Results
Compliance with the drug library
During the study period, 624,252 infusions were started, of which 486,875 were programmed through the drug library, indicating a rate of user compliance with the safety software of 78%.(8)
Errors prevented
The use of smart pumps resulted in the interception of 92 programming errors, 84% of which involved analgesics, anti-infectives, inotropes, and sedatives. Approximately 97% of the errors resulted from user programming of doses or infusion rates above the hard limits defined in the smart pump drug library. The potential consequences of the intercepted errors were considered to be of moderate, serious, or catastrophic severity by the multidisciplinary team in 49% of cases.(8)
Limitations
The main limitation of our study was the retrospective design of the analysis, which did not allow follow-up analysis of the infusions cancelled immediately after the alarm sounded. Future wireless connectivity developments might enable the prospective analysis of such information as well as real-time data access.(8)
Conclusions
The study results presented here may act as a basis for extending this technology to other units of our hospital.
The use of smart pumps in our PICU improved patient safety by enabling the interception of infusion programming errors that posed the potential for severe injury to paediatric patients. A multidisciplinary approach with collaboration between healthcare professionals (doctors, pharmacists, and nursing staff) and information technology teams is essential to help ensure that this technology is easy to use and optimally effective in preventing errors.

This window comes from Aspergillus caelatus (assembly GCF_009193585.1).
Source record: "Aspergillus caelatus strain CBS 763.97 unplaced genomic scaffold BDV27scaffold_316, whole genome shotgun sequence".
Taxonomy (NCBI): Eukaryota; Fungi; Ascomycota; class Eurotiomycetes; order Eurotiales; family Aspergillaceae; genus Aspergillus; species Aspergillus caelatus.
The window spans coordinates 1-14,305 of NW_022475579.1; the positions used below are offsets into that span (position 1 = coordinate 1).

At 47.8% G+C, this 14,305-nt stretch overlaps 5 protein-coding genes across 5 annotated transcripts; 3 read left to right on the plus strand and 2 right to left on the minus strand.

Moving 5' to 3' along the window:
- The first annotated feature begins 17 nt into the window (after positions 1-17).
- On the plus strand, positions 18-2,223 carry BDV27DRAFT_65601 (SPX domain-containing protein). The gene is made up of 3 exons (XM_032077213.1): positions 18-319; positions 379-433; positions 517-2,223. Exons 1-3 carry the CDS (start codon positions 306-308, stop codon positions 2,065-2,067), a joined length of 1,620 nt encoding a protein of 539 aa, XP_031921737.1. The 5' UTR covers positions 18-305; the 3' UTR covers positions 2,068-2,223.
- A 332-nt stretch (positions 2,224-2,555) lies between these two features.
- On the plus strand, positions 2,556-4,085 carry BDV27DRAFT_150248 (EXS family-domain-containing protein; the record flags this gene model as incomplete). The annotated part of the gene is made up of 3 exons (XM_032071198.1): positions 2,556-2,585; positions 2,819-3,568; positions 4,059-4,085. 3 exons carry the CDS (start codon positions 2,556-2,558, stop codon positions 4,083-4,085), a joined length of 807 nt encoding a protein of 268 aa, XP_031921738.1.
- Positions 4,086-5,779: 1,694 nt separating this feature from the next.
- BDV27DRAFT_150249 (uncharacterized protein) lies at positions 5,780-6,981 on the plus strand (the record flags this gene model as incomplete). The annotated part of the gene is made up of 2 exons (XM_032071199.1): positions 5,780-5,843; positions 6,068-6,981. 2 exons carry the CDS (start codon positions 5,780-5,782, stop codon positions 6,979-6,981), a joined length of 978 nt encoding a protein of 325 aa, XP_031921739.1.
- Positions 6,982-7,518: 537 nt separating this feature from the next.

References
  1. Leape LL, Bates DW, Cullen DJ et al. Systems analysis of adverse drug events. ADE Prevention Study Group. JAMA 1995;274:35–43.
  2. Pepper GA. Errors in drug administration by nurses. Am J Health-Syst Pharm 1995;52:390–5.
  3. Hadaway LC. Managing i.v. therapy: ‘high-alert’ drugs keep nurse managers ever watchful. Nurs Manage 2000;31(10):38–40.
  4. Verklan MT. Malpractice and the neonatal intensive-care nurse. J Obstet Gynecol Neonatal Nurs 2004;33:116–23.
  5. Sullivan JE, Buchino JJ. Medication errors in pediatrics – the octopus evadingdefeat. J Surg Oncol 2004;88:182–8.
  6. Fernández-Llamazares CM et al. Impact of clinical pharmacist interventions in reducing paediatric prescribing errors. Arch Dis Child 2012;97:564–8.
  7. Manrique-Rodríguez S et al. Implementation of smart pump technology in a paediatric intensive care unit . Health Informatics J 2014;Feb 4 [epub ahead of print].
  8. Manrique-Rodríguez S et al. Impact of implementing smart infusion pumps in a pediatric intensive care unit. Am J Health-Syst Pharm 2013;70:1897–906.
  9. Echarri L et al. Evaluación de los errors de administración de medicamentos en una unidad de cuidados intensivos pediátricos. In: Libro de ponencias: I jornada de investigación del Instituto de Investigación Sanitaria Hospital Gregorio Marañón. Madrid: Hospital General Universitario Gregorio Marañón; 2011:66 [In Spanish].
  10. Ball PA. Intravenous in-line filters: filtering the evidence. Curr Opin Clin Nutr Metab Care 2003;6(3):319–25.
  11. Manrique-Rodríguez S et al. Developing a drug library for smart pumps in a pediatric intensive care unit. Artif Intell Med 2012;54(3):155–61.
  12. Manrique-Rodríguez S et al. Smart pump alerts: all that glitters is not gold. Int J Med Inform 2012;81:344–50.